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Florida law defines a Battery as an actual and intentional touching or striking of another person against that person’s will or the intentional infliction of bodily harm to another.

What constitutes a Battery in Florida is complicated by the fact that the touching or contact need not be a punch or even be harmful in order to constitute a Battery in Florida. Simply coming into physical contact with another in a harmful or offensive manner could constitute a Battery.

Penalties for a Battery Charge

Florida Battery penalties are classified depending on various factors including who the victim is, whether you’ve been previously convicted of a Battery, whether serious bodily injury was caused, or the status of the victim (i.e., pregnant, elderly, etc.). Furthermore, the manner in which the Battery was committed will also have an effect on how the crime is classified (i.e., Battery by Strangulation vs. Battery with a Deadly Weapon)

Florida misdemeanor Battery is classified as a first degree misdemeanor punishable by up to:
  1. One year in the county jail;
  2. One year of supervised probation;
  3. A $1,000 fine
It is also important to remember that if you’ve been previously convicted of a Battery, you might be charged with a third degree Felony. Under the Florida Battery Statute, a “conviction” means a determination of guilt resulting from a plea or trial regardless of whether adjudication was withheld or you pled no contest.


Defenses to a Battery Charge

In addition to factual defenses that would be raised at trial to show reasonable doubt as to the crime alleged, some common defenses to a Battery charge in Florida include:

Self Defense
One of the most common defenses to a Battery charge in Florida is self defense. Florida’s self-defense law provides that you are justified in using force against another person when you reasonably believe that such force is necessary to defend yourself against another’s imminent use of unlawful force against you or another.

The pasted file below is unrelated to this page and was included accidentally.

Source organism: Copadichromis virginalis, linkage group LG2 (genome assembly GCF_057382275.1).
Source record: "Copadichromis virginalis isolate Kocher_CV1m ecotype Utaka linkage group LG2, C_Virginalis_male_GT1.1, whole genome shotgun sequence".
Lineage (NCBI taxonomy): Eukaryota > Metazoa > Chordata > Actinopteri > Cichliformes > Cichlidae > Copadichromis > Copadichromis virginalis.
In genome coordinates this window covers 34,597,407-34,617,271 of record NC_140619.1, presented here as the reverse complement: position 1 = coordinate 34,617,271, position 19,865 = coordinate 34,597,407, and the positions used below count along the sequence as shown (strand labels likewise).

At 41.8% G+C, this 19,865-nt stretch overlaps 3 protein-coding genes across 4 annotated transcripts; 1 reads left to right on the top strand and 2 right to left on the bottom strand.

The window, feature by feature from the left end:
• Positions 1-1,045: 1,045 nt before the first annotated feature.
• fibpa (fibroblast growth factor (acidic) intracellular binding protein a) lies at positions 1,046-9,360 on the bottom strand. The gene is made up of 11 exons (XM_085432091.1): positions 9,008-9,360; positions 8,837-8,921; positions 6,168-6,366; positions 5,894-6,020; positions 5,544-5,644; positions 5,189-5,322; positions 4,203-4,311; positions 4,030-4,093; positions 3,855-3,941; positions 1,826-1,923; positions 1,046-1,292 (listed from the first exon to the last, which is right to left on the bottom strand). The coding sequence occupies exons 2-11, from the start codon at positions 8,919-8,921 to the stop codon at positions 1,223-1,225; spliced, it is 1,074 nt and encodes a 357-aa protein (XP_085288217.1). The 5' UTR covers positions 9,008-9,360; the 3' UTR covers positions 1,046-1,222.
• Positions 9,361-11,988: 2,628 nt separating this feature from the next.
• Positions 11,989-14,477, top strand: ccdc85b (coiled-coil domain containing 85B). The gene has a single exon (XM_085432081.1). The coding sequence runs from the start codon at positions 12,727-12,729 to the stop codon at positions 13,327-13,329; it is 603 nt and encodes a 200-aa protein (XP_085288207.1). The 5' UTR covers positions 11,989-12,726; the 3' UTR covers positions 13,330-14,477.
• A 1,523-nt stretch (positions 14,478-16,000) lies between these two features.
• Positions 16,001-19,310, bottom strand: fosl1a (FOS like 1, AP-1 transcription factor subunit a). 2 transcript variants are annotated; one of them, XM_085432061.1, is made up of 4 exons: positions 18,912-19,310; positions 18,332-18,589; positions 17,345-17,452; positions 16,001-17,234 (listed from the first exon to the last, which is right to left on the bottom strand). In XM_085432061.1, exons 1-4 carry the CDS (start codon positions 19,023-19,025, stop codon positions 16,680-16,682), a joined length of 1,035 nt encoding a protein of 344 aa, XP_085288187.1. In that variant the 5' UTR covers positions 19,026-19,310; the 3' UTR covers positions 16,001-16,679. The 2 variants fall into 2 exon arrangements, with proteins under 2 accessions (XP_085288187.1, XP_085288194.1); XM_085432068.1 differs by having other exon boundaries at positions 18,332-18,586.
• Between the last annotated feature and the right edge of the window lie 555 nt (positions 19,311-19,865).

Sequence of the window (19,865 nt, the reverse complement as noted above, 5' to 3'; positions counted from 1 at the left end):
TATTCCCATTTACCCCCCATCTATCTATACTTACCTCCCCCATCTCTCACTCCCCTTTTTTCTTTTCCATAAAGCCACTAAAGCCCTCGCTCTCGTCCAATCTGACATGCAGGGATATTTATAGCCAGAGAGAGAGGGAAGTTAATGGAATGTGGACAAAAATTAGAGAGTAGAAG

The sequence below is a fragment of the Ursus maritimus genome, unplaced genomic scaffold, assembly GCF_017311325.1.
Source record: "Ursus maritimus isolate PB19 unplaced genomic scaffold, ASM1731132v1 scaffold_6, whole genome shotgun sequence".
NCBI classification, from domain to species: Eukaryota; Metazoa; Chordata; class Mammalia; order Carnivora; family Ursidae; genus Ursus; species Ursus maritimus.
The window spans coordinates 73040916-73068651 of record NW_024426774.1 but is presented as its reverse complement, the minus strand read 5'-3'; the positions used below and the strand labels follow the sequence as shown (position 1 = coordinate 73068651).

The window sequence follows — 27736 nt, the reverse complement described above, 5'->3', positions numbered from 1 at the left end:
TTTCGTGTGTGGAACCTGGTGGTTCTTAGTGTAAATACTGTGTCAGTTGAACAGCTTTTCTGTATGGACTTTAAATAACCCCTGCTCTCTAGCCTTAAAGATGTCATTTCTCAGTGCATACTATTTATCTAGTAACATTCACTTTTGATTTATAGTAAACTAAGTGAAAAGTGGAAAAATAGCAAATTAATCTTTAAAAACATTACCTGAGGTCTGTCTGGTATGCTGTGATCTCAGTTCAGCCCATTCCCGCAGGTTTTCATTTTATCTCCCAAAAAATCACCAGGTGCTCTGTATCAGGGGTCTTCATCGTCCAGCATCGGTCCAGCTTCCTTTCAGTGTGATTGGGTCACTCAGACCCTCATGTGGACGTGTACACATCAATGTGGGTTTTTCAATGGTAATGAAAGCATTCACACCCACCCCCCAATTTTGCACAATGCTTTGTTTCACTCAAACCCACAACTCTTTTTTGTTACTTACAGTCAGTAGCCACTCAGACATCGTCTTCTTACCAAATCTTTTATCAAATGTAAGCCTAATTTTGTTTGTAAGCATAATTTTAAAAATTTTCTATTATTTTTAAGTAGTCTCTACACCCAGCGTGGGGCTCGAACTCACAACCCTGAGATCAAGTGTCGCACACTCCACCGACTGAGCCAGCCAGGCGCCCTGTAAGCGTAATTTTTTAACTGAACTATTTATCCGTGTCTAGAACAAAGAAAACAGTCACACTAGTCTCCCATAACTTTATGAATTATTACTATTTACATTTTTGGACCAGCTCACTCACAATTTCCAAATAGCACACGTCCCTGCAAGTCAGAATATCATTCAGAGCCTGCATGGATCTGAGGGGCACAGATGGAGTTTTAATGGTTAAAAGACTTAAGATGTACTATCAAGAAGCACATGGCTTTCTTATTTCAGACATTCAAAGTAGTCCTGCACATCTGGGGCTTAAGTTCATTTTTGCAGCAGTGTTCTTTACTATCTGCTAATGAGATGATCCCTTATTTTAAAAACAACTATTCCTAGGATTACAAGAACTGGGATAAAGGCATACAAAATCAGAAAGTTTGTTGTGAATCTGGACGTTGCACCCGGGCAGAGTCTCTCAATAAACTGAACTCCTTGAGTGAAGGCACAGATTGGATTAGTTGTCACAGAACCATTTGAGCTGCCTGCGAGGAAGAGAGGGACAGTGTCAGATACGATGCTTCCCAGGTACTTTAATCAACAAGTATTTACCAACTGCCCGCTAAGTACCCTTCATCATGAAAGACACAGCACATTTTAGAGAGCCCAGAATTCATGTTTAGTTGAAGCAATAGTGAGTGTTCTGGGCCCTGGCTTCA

Basically, you have the right to hit back. However, this defense cannot be looked at in a vacuum and there are several important things to remember:
  • You are not justified in using deadly force unless you reasonably believe that such force is necessary to prevent imminent death or great bodily harm;
  • It’s not enough that you felt it was necessary. You will be judged by what a reasonable person in your situation would have felt. The question for the jury will be whether you acted reasonably.

Insufficient Evidence
Attacking the State’s case and raising reasonable doubt as to whether the crime occurred is a common defense for Battery charges in Florida. A lack of evidence tends to raise reasonable doubt. Issues such as a lack of physical and/or documentary evidence can be used against the State has tending to show that no battery ever occurred.

Unintentional
Although rarely used, the fact that any alleged touching or contact was unintentional on your part is still a viable defense. If you suffer from some kind of medical condition that tends to show that your actions were unintentional, you may have a complete defense to the crime of Battery in Florida.

Contact Orlando Criminal Defense Attorney Chris Kaigle if you’ve been charged with Battery in Florida!
(407) 545-6416